Kurt (ranked him #5): Last summer, I was thiiiiiiiiiiis close to ranking Sanheim ahead of Ivan Provorov. I did not pull the trigger on that, and after what’s transpired this season it wasn’t as close of a decision this time around. Still, Sanheim has built on what he started last season, when he held the title of “maybe the only player on the Flyers who had an unexpectedly good 2018-19 season”. It’s interesting to me that, as Sanheim sort of ascended up the ranks within this organization, he did so as a guy who lit up the scoreboard (as much as defensemen do, at least). Not to say he hasn’t contributed his fair share offensively in the NHL — over one point per 60 at 5-on-5 is great for a defenseman and he’s done that two years in a row — but he’s a calculated risk-taker in the NHL. Frankly, he and Myers are pretty similar players at this point, with Sanheim being a better version of the kind of player we’re discussing since he’s got an extra year of experience. And like with Myers, Sanheim’s already shown to be a pretty solid NHL defenseman if he never grows at all, but it’s very much within the realm of possibility that he develops into a top-pair talent before all is said and done here.
Mike (ranked him #5): Sanheim was a popular choice here at No. 5, and it’s no surprise given his play since becoming a mainstay in the lineup last season. He might very well have topped double figures in goals had the regular season continued, and formed a strong pair with Myers up above to greatly improve the Flyers’ defense overall. The next step for Sanheim is to cement his role as a top-four defender by taking on even tougher assessments with veteran Justin Braun headed to free agency and Matt Niskanen going into his age-34 season.
Maddie (ranked him #3): Being one of the last people to drop thoughts in this section means that there real isn’t a whole lot that I have to add from a pure evaluation standpoint. Like Kelly, I’m obviously really high on Sanheim, and I think what’s driving that is that fact that we’re already seeing that he has the most well rounded skillset on the defense corps, with his offensive instincts being so distinct as well as the fact that they don’t come at the expense of the defensive side of his game. I also think that there’s still more to see from him, and I think he can hit that higher gear offensively earlier in the season—he’s admitted that a lot of his success is based around confidence, and it can take him a bit of time to really feel comfortable in a new season, which is why he can start slow—and when he does, he’s going to be just scary good. I’d like to see him get more time on the top power play unit in the future, to give him the best chance to succeed in giving his offensive game that extra jump, and as I think he’s made his prowess there pretty clear. I think there’s more that he’s able to give, and I’m really excited to see that come together.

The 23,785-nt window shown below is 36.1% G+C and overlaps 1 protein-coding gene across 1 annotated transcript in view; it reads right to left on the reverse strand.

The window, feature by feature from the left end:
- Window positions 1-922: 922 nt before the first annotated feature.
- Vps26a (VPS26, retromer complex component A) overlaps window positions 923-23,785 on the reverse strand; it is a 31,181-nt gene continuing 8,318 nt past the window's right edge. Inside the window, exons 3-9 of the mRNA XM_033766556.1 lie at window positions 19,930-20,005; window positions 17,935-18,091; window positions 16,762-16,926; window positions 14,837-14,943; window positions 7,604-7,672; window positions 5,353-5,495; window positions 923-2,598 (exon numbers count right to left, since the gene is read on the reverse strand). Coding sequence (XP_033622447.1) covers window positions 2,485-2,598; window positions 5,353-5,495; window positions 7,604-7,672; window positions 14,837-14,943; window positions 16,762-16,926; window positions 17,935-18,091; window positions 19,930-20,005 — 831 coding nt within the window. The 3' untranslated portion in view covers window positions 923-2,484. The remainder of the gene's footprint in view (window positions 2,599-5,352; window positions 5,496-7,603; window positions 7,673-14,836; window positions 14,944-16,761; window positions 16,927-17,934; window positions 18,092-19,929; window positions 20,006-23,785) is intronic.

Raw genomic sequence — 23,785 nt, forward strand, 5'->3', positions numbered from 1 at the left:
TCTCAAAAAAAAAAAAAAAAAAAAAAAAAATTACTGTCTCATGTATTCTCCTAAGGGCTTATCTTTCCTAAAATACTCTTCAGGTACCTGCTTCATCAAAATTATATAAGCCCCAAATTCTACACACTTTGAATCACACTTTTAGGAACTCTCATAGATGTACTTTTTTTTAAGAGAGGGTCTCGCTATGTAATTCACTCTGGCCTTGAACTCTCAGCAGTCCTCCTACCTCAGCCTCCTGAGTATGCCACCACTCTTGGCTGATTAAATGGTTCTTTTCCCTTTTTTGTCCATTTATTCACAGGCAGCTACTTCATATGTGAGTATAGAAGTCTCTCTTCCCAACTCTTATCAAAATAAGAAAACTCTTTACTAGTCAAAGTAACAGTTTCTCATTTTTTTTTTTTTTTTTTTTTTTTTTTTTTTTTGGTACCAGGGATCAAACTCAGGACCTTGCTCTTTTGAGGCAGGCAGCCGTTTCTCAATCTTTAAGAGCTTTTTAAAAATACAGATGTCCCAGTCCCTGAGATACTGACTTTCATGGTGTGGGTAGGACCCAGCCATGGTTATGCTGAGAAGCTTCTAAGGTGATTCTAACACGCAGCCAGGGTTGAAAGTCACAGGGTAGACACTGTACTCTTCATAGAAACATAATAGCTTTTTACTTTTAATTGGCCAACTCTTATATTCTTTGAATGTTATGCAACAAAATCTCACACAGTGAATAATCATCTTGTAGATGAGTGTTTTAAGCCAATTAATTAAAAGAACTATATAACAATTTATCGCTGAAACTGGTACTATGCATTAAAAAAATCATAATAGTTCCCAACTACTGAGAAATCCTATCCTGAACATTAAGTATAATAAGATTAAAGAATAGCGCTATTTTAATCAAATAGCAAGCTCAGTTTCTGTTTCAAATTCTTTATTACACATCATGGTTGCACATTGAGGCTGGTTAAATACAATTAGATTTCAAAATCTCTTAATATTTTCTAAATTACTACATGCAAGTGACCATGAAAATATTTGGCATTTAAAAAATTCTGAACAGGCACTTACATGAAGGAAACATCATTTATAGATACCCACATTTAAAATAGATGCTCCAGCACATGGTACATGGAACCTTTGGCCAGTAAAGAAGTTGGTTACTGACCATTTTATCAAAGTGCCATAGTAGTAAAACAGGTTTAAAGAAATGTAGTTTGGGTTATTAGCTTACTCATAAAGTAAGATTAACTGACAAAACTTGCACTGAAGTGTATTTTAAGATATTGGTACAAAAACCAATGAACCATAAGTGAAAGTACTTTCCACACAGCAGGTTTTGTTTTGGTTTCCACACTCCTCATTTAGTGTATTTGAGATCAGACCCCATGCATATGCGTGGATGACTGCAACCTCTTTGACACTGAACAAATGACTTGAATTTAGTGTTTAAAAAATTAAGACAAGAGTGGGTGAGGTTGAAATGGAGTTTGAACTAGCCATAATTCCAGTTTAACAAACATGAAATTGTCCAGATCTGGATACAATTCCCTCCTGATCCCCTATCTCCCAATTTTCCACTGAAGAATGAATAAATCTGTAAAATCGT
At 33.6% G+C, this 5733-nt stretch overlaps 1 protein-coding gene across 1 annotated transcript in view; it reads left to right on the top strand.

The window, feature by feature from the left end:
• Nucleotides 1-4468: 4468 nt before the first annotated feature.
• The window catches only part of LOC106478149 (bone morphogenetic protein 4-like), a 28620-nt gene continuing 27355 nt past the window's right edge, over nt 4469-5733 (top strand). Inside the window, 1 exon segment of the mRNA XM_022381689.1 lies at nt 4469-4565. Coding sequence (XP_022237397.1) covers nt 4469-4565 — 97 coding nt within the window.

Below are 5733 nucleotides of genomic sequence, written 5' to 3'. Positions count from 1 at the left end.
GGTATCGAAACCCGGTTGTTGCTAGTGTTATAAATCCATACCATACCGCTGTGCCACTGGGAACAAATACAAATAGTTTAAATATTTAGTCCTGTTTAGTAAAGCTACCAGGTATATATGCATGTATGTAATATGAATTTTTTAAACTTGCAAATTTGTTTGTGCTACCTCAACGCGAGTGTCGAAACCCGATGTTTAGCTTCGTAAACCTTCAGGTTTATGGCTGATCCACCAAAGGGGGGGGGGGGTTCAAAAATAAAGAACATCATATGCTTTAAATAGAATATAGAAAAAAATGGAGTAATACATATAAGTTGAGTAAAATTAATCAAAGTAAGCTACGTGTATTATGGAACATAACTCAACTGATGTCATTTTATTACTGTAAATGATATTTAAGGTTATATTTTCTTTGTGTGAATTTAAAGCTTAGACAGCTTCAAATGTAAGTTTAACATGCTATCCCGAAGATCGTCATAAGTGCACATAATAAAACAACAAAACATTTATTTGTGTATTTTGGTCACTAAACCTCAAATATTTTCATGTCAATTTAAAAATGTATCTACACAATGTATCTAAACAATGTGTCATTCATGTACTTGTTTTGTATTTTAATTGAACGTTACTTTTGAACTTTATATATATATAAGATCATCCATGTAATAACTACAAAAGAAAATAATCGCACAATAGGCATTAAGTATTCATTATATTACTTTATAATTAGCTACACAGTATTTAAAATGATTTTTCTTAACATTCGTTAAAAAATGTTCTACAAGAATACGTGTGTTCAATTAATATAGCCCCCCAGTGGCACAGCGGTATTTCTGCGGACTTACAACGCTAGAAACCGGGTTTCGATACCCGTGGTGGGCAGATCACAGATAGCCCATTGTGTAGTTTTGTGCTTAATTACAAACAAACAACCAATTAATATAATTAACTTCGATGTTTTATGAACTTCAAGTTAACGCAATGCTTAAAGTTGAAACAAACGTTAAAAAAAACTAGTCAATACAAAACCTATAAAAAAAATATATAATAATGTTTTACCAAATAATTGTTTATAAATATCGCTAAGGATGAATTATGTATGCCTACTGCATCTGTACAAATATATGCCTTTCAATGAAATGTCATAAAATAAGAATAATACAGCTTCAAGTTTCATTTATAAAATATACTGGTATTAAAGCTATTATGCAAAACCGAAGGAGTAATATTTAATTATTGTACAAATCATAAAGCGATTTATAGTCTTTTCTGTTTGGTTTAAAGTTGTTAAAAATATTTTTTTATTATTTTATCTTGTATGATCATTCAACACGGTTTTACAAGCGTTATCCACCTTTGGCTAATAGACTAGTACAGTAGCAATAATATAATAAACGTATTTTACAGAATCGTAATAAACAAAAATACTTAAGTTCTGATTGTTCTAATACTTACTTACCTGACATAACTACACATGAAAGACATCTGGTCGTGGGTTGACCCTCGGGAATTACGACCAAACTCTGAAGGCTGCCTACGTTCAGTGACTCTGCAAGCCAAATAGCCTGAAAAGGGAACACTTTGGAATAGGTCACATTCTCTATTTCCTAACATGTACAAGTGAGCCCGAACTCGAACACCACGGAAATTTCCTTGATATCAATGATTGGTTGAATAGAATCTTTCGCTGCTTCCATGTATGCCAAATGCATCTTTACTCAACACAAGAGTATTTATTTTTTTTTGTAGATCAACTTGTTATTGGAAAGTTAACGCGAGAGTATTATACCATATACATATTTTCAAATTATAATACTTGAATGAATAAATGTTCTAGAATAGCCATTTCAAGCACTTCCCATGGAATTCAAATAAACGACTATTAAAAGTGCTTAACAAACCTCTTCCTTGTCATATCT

Ryan G. (ranked him #5): Travis Sanheim is good, folks. I could see him and Myers growing together as a strong pair of two-way defensemen. They can each jump and join the rush – and they aren’t afraid to do so – while also being trusted to defend in tough situations. The difference in ranking them #6/5 was pretty negligible, and it wouldn’t be hard to see them up as high as #3/4, as some have done. The whole top six (and even seven or eight) have all shown flashes of being top-line forwards or top-pair defensemen (or a franchise goalie) – with the rest of the top 10 having close to that potential as well –, and that’s pretty crazy to think about.
Kyle (ranked him #5): Copy and paste Ryan’s first few sentences there and you have my exact thoughts on Sanheim. He’s just turned into such a perfect example of a two-way defenseman in today’s NHL and it’s been fun to watch. Sanheim was really the beginning of the plan to change how the Flyers drafted defensemen, in going with more skill than brute strength. So to see him come into his own and establish himself as a legit top four blueliner is just awesome to see, especially after how his rookie year went.
How We Voted: 7 to 5
|7||Philippe Myers||Joel Farabee||Nolan Patrick||Morgan Frost||Philippe Myers||Nolan Patrick||Joel Farabee||Joel Farabee||Nolan Patrick||Morgan Frost||Joel Farabee||Philippe Myers|
|6||Joel Farabee||Morgan Frost||Morgan Frost||Joel Farabee||Joel Farabee||Philippe Myers||Philippe Myers||Morgan Frost||Philippe Myers||Philippe Myers||Nolan Patrick||Joel Farabee|
|5||Travis Sanheim||Travis Sanheim||Joel Farabee||Travis Sanheim||Travis Konecny||Travis Sanheim||Travis Sanheim||Travis Konecny||Travis Sanheim||Travis Sanheim||Travis Sanheim||Travis Sanheim|